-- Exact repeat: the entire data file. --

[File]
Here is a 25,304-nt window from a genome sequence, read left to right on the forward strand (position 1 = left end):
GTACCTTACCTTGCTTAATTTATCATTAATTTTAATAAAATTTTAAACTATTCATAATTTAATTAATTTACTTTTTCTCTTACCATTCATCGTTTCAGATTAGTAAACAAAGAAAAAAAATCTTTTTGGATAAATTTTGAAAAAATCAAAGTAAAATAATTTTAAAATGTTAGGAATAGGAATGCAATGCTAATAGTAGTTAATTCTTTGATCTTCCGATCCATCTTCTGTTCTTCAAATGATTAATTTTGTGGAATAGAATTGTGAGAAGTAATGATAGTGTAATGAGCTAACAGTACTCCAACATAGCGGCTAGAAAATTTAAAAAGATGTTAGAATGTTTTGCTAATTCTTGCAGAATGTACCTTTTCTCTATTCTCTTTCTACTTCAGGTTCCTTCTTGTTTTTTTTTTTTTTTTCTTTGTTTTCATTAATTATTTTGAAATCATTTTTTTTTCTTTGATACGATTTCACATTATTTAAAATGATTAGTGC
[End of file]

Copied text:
Here is a 25,304-nt window from a genome sequence, read left to right on the forward strand (position 1 = left end):
GTACCTTACCTTGCTTAATTTATCATTAATTTTAATAAAATTTTAAACTATTCATAATTTAATTAATTTACTTTTTCTCTTACCATTCATCGTTTCAGATTAGTAAACAAAGAAAAAAAATCTTTTTGGATAAATTTTGAAAAAATCAAAGTAAAATAATTTTAAAATGTTAGGAATAGGAATGCAATGCTAATAGTAGTTAATTCTTTGATCTTCCGATCCATCTTCTGTTCTTCAAATGATTAATTTTGTGGAATAGAATTGTGAGAAGTAATGATAGTGTAATGAGCTAACAGTACTCCAACATAGCGGCTAGAAAATTTAAAAAGATGTTAGAATGTTTTGCTAATTCTTGCAGAATGTACCTTTTCTCTATTCTCTTTCTACTTCAGGTTCCTTCTTGTTTTTTTTTTTTTTTTCTTTGTTTTCATTAATTATTTTGAAATCATTTTTTTTTCTTTGATACGATTTCACATTATTTAAAATGATTAGTGC